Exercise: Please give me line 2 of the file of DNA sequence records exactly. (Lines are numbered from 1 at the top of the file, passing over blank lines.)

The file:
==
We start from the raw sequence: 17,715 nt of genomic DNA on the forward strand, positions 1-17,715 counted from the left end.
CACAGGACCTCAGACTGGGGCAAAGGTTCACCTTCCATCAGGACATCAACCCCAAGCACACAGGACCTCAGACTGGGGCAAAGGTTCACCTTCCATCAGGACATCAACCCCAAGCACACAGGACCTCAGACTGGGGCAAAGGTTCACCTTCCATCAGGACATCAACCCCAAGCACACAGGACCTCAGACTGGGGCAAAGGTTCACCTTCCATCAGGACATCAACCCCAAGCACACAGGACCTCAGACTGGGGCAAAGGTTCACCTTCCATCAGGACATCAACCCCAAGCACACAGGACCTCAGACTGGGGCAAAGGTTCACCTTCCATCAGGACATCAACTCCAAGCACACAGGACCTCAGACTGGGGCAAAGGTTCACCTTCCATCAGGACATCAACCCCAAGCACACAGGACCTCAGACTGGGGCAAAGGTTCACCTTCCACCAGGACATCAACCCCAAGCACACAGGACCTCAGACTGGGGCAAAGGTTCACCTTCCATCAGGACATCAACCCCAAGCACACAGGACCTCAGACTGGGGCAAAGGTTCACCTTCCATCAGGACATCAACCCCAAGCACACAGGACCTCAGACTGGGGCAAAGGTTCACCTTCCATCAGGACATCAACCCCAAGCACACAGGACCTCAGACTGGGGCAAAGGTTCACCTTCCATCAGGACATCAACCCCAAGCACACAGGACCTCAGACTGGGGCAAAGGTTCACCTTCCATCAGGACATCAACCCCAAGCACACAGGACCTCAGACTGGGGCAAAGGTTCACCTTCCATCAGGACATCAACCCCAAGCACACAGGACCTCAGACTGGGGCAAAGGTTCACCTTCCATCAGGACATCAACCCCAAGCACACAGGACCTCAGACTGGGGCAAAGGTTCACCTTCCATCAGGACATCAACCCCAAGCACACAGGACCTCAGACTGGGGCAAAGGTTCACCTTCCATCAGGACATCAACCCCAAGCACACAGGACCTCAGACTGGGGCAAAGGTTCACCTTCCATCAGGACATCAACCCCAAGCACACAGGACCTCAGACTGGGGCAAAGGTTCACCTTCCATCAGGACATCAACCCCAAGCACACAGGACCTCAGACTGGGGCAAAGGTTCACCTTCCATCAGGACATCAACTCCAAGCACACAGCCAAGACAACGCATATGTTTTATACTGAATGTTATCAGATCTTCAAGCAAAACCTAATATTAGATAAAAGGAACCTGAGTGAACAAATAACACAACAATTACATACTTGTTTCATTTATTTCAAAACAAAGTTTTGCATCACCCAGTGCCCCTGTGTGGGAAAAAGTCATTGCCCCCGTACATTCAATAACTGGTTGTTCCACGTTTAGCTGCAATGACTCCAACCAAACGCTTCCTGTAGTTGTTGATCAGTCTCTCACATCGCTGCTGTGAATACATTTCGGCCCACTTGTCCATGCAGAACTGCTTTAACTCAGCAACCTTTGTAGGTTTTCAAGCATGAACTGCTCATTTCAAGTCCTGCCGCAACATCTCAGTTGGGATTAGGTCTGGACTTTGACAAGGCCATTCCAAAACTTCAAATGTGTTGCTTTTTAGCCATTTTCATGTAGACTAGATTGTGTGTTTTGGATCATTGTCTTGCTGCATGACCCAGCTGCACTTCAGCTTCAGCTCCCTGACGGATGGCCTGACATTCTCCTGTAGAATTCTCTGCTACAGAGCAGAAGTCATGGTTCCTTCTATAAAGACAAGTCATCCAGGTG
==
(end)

CACAGGACCTCAGACTGGGGCAAAGGTTCACCTTCCATCAGGACATCAACCCCAAGCACACAGGACCTCAGACTGGGGCAAAGGTTCACCTTCCATCAGGACATCAACCCCAAGCACACAGGACCTCAGACTGGGGCAAAGGTTCACCTTCCATCAGGACATCAACCCCAAGCACACAGGACCTCAGACTGGGGCAAAGGTTCACCTTCCATCAGGACATCAACCCCAAGCACACAGGACCTCAGACTGGGGCAAAGGTTCACCTTCCATCAGGACATCAACCCCAAGCACACAGGACCTCAGACTGGGGCAAAGGTTCACCTTCCATCAGGACATCAACTCCAAGCACACAGGACCTCAGACTGGGGCAAAGGTTCACCTTCCATCAGGACATCAACCCCAAGCACACAGGACCTCAGACTGGGGCAAAGGTTCACCTTCCACCAGGACATCAACCCCAAGCACACAGGACCTCAGACTGGGGCAAAGGTTCACCTTCCATCAGGACATCAACCCCAAGCACACAGGACCTCAGACTGGGGCAAAGGTTCACCTTCCATCAGGACATCAACCCCAAGCACACAGGACCTCAGACTGGGGCAAAGGTTCACCTTCCATCAGGACATCAACCCCAAGCACACAGGACCTCAGACTGGGGCAAAGGTTCACCTTCCATCAGGACATCAACCCCAAGCACACAGGACCTCAGACTGGGGCAAAGGTTCACCTTCCATCAGGACATCAACCCCAAGCACACAGGACCTCAGACTGGGGCAAAGGTTCACCTTCCATCAGGACATCAACCCCAAGCACACAGGACCTCAGACTGGGGCAAAGGTTCACCTTCCATCAGGACATCAACCCCAAGCACACAGGACCTCAGACTGGGGCAAAGGTTCACCTTCCATCAGGACATCAACCCCAAGCACACAGGACCTCAGACTGGGGCAAAGGTTCACCTTCCATCAGGACATCAACCCCAAGCACACAGGACCTCAGACTGGGGCAAAGGTTCACCTTCCATCAGGACATCAACCCCAAGCACACAGGACCTCAGACTGGGGCAAAGGTTCACCTTCCATCAGGACATCAACCCCAAGCACACAGGACCTCAGACTGGGGCAAAGGTTCACCTTCCATCAGGACATCAACTCCAAGCACACAGCCAAGACAACGCATATGTTTTATACTGAATGTTATCAGATCTTCAAGCAAAACCTAATATTAGATAAAAGGAACCTGAGTGAACAAATAACACAACAATTACATACTTGTTTCATTTATTTCAAAACAAAGTTTTGCATCACCCAGTGCCCCTGTGTGGGAAAAAGTCATTGCCCCCGTACATTCAATAACTGGTTGTTCCACGTTTAGCTGCAATGACTCCAACCAAACGCTTCCTGTAGTTGTTGATCAGTCTCTCACATCGCTGCTGTGAATACATTTCGGCCCACTTGTCCATGCAGAACTGCTTTAACTCAGCAACCTTTGTAGGTTTTCAAGCATGAACTGCTCATTTCAAGTCCTGCCGCAACATCTCAGTTGGGATTAGGTCTGGACTTTGACAAGGCCATTCCAAAACTTCAAATGTGTTGCTTTTTAGCCATTTTCATGTAGACTAGATTGTGTGTTTTGGATCATTGTCTTGCTGCATGACCCAGCTGCACTTCAGCTTCAGCTCCCTGACGGATGGCCTGACATTCTCCTGTAGAATTCTCTGCTACAGAGCAGAAGTCATGGTTCCTTCTATAAAGACAAGTCATCCAGGTG